The Enlightenment is a name given by historians to an
intellectual movement that was predominant in the Western world during
the 18th century. Strongly influenced by the rise of modern science
and by the aftermath of the long religious conflict that followed
the Reformation, the thinkers of the Enlightenment (called philosophes
in France) were committed to secular views based on reason or human
understanding only, which they hoped would provide a basis for
beneficial changes affecting every area of life and thought.
The more extreme and radical philosophes--Denis Diderot, Claude
Adrien Helvetius, Baron d'Holbach, the Marquis de Condorcet, and
Julien Offroy de La Mettrie (1709-51)--advocated a philosophical
rationalism deriving its methods from science and natural philosophy
that would replace religion as the means of knowing nature and destiny
of humanity; these men were materialists, pantheists, or atheists.
Other enlightened thinkers, such as Pierre Bayle, Voltaire, David
Hume, Jean Le Rond D'alembert, and Immanuel Kant, opposed fanaticism,
but were either agnostic or left room for some kind of religious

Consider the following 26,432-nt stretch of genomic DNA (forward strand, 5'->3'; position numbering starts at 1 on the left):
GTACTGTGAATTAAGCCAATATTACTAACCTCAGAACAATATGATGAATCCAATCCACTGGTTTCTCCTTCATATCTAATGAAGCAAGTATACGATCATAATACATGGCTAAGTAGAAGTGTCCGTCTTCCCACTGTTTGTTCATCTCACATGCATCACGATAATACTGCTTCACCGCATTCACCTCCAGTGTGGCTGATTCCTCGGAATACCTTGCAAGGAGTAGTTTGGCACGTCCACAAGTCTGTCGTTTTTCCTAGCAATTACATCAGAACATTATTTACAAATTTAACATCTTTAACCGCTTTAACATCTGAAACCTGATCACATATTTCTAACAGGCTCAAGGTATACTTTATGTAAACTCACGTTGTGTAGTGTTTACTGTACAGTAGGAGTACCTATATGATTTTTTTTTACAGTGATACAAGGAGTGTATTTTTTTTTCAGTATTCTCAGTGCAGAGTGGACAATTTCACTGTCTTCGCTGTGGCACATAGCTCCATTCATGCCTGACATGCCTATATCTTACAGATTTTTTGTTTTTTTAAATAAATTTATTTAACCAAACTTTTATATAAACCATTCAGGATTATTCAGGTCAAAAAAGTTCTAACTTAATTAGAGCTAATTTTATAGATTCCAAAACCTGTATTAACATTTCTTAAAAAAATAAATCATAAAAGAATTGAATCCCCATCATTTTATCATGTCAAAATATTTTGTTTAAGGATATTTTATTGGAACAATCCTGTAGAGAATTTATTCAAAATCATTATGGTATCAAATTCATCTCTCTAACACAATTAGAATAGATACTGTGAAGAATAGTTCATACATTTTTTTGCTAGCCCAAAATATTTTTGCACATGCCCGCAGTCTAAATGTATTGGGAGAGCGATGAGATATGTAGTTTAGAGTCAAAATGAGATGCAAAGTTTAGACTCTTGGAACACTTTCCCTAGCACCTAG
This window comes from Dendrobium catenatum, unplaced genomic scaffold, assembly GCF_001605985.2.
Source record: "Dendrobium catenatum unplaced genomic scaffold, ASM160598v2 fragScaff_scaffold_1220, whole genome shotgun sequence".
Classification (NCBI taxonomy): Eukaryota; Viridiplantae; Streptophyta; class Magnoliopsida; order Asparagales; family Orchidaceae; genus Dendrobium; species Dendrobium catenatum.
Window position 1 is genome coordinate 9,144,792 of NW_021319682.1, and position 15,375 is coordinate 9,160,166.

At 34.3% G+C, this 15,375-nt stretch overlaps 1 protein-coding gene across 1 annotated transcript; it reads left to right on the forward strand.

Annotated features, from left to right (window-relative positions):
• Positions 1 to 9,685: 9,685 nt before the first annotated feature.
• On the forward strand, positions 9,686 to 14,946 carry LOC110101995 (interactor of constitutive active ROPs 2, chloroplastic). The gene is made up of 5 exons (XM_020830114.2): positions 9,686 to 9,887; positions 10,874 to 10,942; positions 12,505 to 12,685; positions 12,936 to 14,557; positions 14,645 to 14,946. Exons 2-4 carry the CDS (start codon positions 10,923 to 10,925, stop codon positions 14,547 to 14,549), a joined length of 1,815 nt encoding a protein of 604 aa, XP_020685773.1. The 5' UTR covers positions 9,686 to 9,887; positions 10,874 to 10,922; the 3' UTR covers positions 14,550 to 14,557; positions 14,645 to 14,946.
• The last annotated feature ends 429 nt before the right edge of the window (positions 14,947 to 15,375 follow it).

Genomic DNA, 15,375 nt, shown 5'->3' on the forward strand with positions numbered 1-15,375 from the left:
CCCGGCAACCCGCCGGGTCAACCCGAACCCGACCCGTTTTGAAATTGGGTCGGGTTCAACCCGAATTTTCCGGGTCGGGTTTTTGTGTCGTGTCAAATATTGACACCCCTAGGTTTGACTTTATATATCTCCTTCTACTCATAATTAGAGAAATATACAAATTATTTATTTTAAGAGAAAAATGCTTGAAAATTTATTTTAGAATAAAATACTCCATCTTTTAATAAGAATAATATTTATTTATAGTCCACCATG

All of the philosophes saw themselves as continuing the work of
the great 17th century pioneers--Francis Bacon, Galileo, Descartes,
Leibnitz, Isaac Newton, and John Locke--who had developed fruitful
methods of rational and empirical inquiry and had demonstrated the
possibility of a world remade by the application of knowledge for
human benefit. The philosophes believed that science could reveal
nature as it truly is and show how it could be controlled and
manipulated. This belief provided an incentive to extend scientific
methods into every field of inquiry, thus laying the groundwork for
the development of the modern social sciences.
The enlightened understanding of human nature was one that
emphasized the right to self-expression and human fulfillment, the
right to think freely and express one's views publicly without
censorship or fear of repression.